As mentioned in the previous question 4 years of age seems to be the accepted best starting age. Many studies relating to the cognitive, social and emotional development of children have been used to come to this reasoning. Again remember this is the general accepted wisdom, there may be some children who can start earlier, and likewise those that will start later.
Yes, there are a number of benefits. Firstly, I believe that the structured nature of a well run parent & baby or parent & toddler class can help to give confidence to parents to assist their child’s exploration of the aquatic environment. Sometimes as parents we can be very cautious, especially around water, with our young children.
A structured class can help the parent relax, and in turn help the child relax – this is especially true of young toddlers who communicate through non-verbal means with their world – if they see their parent is happy in the water they will relax and enjoy the experience of being immersed in water.
Having these experiences at a young age, I believe, can help when laying the fundamentals necessary for the child to progress in mainstream swimming lessons when they are older.
Generally word of mouth works best. I would always rate a swim school that focuses on producing swimmers with a full set of skills – even if this takes time – over a school that emphasises getting a child to swim far and gain lots of badges. When assessing children for swimming clubs I see many who come in with their 25m badge and the differences in ability are massive. It’s one thing to be able to get from one end of a 25m pool to the other; it is a far better thing to do so with grace, poise and skill.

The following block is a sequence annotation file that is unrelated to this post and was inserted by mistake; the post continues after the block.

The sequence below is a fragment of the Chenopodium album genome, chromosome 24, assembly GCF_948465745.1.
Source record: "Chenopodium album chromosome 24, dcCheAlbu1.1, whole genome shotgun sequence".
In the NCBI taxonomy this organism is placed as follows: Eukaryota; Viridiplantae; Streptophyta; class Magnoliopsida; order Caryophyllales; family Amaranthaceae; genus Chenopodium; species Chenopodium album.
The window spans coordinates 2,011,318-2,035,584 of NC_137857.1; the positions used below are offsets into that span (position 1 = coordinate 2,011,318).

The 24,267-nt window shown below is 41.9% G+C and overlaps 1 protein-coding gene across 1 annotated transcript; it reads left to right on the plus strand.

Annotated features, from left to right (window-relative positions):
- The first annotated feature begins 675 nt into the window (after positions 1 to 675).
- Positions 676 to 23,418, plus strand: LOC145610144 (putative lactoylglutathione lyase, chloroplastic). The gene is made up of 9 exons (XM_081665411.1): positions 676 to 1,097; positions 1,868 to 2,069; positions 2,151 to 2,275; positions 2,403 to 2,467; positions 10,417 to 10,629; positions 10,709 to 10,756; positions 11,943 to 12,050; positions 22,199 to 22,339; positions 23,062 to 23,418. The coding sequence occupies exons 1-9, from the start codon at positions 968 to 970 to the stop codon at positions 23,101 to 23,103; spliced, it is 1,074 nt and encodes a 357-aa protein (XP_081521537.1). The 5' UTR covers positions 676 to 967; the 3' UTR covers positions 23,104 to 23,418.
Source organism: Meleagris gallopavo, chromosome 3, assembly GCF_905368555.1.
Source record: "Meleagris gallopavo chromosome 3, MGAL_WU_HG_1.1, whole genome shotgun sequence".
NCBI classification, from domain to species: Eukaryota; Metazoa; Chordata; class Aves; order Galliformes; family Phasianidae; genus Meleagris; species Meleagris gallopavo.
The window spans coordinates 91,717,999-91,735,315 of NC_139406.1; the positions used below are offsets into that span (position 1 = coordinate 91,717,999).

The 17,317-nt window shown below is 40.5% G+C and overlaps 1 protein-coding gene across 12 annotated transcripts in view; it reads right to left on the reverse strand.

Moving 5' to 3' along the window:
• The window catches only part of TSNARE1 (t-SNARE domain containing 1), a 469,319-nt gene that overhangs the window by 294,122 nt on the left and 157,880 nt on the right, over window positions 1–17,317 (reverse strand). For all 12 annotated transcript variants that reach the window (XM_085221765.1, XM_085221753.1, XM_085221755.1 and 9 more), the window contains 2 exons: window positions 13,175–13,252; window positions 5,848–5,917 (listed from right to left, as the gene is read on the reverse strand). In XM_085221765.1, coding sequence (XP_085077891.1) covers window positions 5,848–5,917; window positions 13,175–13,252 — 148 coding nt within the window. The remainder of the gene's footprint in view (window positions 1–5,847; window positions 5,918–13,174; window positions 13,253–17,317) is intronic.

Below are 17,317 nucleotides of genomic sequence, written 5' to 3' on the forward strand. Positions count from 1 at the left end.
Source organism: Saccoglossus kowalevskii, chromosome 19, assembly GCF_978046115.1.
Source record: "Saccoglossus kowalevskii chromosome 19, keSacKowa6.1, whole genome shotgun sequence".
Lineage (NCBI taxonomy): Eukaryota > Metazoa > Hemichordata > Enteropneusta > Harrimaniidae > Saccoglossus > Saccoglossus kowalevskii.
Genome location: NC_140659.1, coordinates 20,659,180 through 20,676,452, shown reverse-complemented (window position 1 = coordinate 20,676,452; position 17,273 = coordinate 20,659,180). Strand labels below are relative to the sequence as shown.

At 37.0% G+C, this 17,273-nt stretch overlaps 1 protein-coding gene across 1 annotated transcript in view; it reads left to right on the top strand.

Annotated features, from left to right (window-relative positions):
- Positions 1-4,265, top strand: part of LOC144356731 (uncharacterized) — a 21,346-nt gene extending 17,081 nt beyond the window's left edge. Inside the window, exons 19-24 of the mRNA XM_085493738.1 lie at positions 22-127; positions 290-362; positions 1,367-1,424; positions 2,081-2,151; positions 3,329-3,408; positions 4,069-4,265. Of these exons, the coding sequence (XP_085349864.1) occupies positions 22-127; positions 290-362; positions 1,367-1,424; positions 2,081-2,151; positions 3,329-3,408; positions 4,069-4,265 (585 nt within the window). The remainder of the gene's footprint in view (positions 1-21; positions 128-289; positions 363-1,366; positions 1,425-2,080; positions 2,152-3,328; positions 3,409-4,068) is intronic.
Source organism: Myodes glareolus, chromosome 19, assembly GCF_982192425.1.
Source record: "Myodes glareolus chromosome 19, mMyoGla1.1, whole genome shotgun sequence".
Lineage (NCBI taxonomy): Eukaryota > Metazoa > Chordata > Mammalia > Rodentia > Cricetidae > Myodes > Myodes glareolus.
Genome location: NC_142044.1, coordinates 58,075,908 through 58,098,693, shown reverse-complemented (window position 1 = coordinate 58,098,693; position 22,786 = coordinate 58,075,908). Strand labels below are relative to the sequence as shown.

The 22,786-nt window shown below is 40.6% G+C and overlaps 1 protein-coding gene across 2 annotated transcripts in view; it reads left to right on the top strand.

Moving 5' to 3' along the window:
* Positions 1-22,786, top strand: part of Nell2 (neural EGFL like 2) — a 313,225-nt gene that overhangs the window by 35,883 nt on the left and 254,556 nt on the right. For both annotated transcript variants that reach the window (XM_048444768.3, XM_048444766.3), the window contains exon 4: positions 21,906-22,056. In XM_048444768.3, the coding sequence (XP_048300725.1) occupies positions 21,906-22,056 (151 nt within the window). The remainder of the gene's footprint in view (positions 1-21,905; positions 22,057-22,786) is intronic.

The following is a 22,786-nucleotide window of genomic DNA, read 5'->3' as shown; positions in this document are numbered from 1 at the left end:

In my experience, if a child starts swimming at age 4 then they are generally aged 7-8 by the time they can swim – that is to swim all four competitive strokes correctly and with comfort and precision over a distance of 25m or 50m.
The main skills required are an ability to honestly assess a child’s current stage of development, confidence in their ability and knowledge, to be friendly, approachable and adaptable to the needs of the child. Also, patience and perseverance and a depth of swimming knowledge.
Every child learns at a different rate, but I believe that every child can learn to swim. As teachers we need to find what works for each individual, how do we have to adapt our knowledge so as to facilitate the learning of the child.
I feel that related to the coach there should not be much difference in the skill set. The coach too needs to have an in-depth knowledge but the coach also needs to be a good motivator, more so perhaps than the teacher, as at this stage the swimmer is now more focused on outcome goals such as medals and PB (personal best) swims as opposed to the process goals of learn to swim.
This is an interesting topic amongst swimming teachers. For me, as mentioned already, before any strokes we must make sure that we teach the fundamentals.
After this I, personally, tend to focus on the alternating action of the legs that forms the basis of the kick for Front Crawl and Backstroke. I will always teach backstroke arms before any of the other strokes – I find the swimmer can learn to become more comfortable on their back (because the face is out of the water) than on their front and it eliminates the need to break the learning of the stroke so as to take a breath.
Once a child has begun to grasp the basic fundamental movements for the alternating legs and arms I will then introduce the breaststroke leg action, but also the butterfly undulation. It’s not so much a building of one leg of a chair at a time but rather adding an extra piece to each leg concurrently.
No! I sometimes get asked why a child is progressing more in football or cricket than in swimming, and the answer is simple. To improve at swimming you need to be in a swimming pool. With all land based sports you are practicing for them every time you run around a field, chase a sibling through the house, play in the school yard etc. Without a pool you cannot learn to swim.